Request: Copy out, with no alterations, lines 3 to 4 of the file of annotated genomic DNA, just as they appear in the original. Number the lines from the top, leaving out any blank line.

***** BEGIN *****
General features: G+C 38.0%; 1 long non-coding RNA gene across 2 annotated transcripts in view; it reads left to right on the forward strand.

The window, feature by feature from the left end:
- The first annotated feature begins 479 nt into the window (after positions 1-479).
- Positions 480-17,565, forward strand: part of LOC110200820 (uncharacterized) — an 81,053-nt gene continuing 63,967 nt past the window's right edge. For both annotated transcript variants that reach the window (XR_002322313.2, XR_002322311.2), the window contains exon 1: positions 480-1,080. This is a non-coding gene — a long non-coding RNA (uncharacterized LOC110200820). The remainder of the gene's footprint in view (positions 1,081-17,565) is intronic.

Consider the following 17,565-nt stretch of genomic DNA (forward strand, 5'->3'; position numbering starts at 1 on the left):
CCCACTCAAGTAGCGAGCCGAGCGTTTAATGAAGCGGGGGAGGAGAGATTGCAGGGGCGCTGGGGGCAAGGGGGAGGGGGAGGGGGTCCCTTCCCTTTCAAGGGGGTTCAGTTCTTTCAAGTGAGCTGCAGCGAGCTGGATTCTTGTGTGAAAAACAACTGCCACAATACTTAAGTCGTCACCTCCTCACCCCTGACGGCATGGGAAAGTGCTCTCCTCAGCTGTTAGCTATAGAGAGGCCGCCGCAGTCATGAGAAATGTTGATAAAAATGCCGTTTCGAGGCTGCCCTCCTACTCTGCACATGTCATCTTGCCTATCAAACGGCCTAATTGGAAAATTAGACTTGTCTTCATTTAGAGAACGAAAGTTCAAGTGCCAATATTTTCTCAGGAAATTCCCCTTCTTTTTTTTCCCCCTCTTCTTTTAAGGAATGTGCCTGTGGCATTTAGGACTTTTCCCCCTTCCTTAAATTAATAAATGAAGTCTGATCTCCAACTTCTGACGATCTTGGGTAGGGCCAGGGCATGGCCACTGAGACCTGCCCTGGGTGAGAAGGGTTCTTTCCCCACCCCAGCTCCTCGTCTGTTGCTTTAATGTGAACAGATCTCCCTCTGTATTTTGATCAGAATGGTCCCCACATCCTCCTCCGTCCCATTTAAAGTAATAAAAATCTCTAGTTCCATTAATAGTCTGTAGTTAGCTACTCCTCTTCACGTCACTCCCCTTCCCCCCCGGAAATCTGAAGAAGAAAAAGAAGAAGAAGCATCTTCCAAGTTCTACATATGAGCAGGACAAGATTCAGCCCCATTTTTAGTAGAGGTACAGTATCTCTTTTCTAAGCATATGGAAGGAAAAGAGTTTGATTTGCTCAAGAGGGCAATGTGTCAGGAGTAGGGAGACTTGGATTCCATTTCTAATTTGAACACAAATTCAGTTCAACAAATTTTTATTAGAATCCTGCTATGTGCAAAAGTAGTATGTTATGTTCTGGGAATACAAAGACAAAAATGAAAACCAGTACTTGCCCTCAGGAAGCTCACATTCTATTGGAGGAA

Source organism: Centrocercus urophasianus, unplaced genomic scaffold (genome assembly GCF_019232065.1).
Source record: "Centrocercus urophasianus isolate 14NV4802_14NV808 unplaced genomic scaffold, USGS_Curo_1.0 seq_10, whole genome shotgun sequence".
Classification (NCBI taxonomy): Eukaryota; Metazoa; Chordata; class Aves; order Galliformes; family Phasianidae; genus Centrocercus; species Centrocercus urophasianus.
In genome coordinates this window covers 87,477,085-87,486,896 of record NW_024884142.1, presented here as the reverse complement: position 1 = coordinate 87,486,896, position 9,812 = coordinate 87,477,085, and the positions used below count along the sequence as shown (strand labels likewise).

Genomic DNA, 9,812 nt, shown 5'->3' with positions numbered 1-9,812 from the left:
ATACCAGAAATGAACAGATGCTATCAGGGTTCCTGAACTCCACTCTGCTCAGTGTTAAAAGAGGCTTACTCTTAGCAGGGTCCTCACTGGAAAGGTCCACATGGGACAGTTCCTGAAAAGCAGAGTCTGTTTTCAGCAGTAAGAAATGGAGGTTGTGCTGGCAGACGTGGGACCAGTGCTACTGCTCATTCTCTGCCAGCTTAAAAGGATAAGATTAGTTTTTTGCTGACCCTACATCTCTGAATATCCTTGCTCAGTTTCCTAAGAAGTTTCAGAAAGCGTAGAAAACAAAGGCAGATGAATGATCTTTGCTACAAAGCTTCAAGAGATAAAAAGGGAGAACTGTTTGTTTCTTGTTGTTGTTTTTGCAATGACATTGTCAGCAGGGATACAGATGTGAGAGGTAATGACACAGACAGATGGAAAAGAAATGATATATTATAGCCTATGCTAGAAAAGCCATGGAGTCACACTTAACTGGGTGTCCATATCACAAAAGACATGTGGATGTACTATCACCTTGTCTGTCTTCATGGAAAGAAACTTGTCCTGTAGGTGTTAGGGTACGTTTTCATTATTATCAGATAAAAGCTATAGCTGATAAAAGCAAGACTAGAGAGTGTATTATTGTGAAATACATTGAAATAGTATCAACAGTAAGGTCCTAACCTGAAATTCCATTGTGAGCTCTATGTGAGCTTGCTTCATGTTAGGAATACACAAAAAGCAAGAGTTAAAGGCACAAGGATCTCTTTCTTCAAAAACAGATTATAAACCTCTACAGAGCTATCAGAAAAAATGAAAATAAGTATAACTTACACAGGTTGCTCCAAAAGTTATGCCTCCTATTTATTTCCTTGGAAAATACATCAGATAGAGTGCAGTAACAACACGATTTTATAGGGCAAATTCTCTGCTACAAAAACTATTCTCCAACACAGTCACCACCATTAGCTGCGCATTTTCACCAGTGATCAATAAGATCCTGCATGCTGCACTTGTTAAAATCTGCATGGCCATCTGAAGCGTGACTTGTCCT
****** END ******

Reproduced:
- The first annotated feature begins 479 nt into the window (after positions 1-479).
- Positions 480-17,565, forward strand: part of LOC110200820 (uncharacterized) — an 81,053-nt gene continuing 63,967 nt past the window's right edge. For both annotated transcript variants that reach the window (XR_002322313.2, XR_002322311.2), the window contains exon 1: positions 480-1,080. This is a non-coding gene — a long non-coding RNA (uncharacterized LOC110200820). The remainder of the gene's footprint in view (positions 1,081-17,565) is intronic.